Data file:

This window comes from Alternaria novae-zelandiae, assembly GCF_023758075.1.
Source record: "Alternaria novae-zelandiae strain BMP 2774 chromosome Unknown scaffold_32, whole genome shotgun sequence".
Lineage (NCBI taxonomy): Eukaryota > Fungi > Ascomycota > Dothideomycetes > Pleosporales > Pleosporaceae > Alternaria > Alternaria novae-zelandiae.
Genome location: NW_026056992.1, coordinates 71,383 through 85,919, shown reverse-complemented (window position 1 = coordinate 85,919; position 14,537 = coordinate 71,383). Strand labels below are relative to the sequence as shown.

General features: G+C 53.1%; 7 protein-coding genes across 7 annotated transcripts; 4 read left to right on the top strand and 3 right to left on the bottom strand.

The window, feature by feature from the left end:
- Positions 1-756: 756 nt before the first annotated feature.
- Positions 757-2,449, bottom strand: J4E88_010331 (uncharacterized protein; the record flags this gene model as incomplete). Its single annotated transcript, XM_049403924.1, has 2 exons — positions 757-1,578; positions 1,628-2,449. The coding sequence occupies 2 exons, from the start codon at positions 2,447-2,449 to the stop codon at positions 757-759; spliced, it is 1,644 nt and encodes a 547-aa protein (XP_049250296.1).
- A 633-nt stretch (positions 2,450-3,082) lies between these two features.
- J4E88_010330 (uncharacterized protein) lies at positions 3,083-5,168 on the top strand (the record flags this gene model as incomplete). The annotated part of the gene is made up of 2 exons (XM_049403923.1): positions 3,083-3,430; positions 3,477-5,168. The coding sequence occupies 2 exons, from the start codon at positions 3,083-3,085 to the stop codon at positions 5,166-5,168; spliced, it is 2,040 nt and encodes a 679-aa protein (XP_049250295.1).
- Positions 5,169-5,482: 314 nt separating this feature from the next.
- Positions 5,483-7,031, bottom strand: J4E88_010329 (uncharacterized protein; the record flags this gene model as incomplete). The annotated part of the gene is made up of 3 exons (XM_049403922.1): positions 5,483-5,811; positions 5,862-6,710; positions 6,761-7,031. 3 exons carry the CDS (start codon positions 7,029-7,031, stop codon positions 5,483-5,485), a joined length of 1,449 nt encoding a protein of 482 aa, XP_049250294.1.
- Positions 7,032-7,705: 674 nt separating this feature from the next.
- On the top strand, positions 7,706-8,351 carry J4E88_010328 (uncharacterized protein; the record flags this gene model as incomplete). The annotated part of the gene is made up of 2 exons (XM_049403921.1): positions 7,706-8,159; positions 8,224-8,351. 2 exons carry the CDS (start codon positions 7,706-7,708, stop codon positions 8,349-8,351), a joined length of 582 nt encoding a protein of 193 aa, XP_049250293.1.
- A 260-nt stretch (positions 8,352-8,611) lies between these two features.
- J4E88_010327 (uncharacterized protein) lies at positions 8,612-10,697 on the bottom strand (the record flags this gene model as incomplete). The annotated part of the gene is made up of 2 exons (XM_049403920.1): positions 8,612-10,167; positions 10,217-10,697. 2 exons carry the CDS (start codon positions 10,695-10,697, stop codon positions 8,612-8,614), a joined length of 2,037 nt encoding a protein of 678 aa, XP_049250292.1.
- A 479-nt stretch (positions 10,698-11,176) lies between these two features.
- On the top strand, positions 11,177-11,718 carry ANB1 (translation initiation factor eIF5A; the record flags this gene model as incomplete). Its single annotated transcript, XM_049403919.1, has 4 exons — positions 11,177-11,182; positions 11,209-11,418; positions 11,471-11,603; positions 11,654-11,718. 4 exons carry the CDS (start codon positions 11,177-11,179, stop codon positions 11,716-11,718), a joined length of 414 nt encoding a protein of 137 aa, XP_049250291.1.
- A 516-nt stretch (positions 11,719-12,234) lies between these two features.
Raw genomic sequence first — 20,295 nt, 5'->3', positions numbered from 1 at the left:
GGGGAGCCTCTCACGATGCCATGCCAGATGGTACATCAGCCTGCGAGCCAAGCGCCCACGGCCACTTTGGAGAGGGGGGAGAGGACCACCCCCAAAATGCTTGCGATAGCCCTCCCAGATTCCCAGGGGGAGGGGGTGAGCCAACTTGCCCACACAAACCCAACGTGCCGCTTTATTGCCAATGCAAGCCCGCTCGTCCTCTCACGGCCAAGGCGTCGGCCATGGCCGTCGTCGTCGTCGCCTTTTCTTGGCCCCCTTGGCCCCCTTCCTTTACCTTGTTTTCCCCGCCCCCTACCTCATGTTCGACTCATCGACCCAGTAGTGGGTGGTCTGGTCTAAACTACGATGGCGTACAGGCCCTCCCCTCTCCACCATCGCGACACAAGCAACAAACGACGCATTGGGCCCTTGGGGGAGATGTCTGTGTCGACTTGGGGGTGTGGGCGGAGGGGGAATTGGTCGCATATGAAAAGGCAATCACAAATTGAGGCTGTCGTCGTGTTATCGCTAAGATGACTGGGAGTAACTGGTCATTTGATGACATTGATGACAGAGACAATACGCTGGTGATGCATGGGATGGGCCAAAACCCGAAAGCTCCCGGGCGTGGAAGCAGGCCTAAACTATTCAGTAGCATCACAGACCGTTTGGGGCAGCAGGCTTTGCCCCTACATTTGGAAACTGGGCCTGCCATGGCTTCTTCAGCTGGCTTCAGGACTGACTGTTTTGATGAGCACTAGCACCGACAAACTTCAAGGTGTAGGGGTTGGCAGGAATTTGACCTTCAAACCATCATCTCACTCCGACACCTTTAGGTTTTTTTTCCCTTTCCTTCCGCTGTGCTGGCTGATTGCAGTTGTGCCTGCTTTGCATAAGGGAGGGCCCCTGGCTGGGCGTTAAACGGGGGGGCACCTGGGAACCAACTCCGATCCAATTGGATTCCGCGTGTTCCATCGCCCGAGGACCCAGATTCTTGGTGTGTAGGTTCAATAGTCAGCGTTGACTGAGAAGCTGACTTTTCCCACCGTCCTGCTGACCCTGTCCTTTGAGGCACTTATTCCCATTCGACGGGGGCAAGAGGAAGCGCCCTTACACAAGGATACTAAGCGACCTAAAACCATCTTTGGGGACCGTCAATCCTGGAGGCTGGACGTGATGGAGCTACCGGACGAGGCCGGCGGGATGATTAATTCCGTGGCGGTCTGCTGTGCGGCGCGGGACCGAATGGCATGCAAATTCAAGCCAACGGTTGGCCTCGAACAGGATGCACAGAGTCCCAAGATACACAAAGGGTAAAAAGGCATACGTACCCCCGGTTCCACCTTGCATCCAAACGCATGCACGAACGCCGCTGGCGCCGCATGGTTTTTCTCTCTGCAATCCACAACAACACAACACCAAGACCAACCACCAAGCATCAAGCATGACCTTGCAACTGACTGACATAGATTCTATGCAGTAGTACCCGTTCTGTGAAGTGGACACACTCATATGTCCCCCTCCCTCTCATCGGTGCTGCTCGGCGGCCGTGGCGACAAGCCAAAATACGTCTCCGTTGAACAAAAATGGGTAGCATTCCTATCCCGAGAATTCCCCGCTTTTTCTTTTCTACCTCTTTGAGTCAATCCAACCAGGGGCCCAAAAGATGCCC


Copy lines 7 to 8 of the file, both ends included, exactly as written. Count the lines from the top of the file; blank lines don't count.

- Positions 1-756: 756 nt before the first annotated feature.
- Positions 757-2,449, bottom strand: J4E88_010331 (uncharacterized protein; the record flags this gene model as incomplete). Its single annotated transcript, XM_049403924.1, has 2 exons — positions 757-1,578; positions 1,628-2,449. The coding sequence occupies 2 exons, from the start codon at positions 2,447-2,449 to the stop codon at positions 757-759; spliced, it is 1,644 nt and encodes a 547-aa protein (XP_049250296.1).